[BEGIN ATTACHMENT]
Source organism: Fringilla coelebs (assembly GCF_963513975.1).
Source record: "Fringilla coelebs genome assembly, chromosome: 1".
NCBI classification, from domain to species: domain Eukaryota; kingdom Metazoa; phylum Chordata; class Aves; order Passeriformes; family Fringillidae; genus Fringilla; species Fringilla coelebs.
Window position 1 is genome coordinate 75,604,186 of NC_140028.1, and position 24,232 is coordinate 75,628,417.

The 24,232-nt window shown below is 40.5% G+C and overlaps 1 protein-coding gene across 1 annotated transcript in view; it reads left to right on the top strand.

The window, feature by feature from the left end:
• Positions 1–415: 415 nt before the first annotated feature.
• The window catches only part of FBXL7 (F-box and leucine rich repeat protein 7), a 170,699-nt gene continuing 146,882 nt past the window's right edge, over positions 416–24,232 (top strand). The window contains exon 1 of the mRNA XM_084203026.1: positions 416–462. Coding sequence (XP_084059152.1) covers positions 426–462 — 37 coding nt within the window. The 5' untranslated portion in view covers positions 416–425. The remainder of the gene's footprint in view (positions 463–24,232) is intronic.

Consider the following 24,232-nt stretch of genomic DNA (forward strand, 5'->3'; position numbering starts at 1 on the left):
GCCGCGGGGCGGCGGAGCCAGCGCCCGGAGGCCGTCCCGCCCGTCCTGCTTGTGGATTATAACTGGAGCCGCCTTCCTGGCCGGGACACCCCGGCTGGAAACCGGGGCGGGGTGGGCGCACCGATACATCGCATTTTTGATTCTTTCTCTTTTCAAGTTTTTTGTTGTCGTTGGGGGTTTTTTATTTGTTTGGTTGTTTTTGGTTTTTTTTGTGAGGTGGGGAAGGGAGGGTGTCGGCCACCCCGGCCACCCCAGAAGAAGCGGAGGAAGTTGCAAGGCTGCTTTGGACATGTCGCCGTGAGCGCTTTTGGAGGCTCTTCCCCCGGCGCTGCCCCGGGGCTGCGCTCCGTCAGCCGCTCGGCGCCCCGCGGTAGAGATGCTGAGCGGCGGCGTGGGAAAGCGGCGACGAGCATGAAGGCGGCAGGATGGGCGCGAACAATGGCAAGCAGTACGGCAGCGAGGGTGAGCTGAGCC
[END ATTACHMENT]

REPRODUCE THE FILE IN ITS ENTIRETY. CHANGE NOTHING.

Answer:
Source organism: Fringilla coelebs (assembly GCF_963513975.1).
Source record: "Fringilla coelebs genome assembly, chromosome: 1".
NCBI classification, from domain to species: domain Eukaryota; kingdom Metazoa; phylum Chordata; class Aves; order Passeriformes; family Fringillidae; genus Fringilla; species Fringilla coelebs.
Window position 1 is genome coordinate 75,604,186 of NC_140028.1, and position 24,232 is coordinate 75,628,417.

The 24,232-nt window shown below is 40.5% G+C and overlaps 1 protein-coding gene across 1 annotated transcript in view; it reads left to right on the top strand.

The window, feature by feature from the left end:
• Positions 1–415: 415 nt before the first annotated feature.
• The window catches only part of FBXL7 (F-box and leucine rich repeat protein 7), a 170,699-nt gene continuing 146,882 nt past the window's right edge, over positions 416–24,232 (top strand). The window contains exon 1 of the mRNA XM_084203026.1: positions 416–462. Coding sequence (XP_084059152.1) covers positions 426–462 — 37 coding nt within the window. The 5' untranslated portion in view covers positions 416–425. The remainder of the gene's footprint in view (positions 463–24,232) is intronic.

Consider the following 24,232-nt stretch of genomic DNA (forward strand, 5'->3'; position numbering starts at 1 on the left):
GCCGCGGGGCGGCGGAGCCAGCGCCCGGAGGCCGTCCCGCCCGTCCTGCTTGTGGATTATAACTGGAGCCGCCTTCCTGGCCGGGACACCCCGGCTGGAAACCGGGGCGGGGTGGGCGCACCGATACATCGCATTTTTGATTCTTTCTCTTTTCAAGTTTTTTGTTGTCGTTGGGGGTTTTTTATTTGTTTGGTTGTTTTTGGTTTTTTTTGTGAGGTGGGGAAGGGAGGGTGTCGGCCACCCCGGCCACCCCAGAAGAAGCGGAGGAAGTTGCAAGGCTGCTTTGGACATGTCGCCGTGAGCGCTTTTGGAGGCTCTTCCCCCGGCGCTGCCCCGGGGCTGCGCTCCGTCAGCCGCTCGGCGCCCCGCGGTAGAGATGCTGAGCGGCGGCGTGGGAAAGCGGCGACGAGCATGAAGGCGGCAGGATGGGCGCGAACAATGGCAAGCAGTACGGCAGCGAGGGTGAGCTGAGCC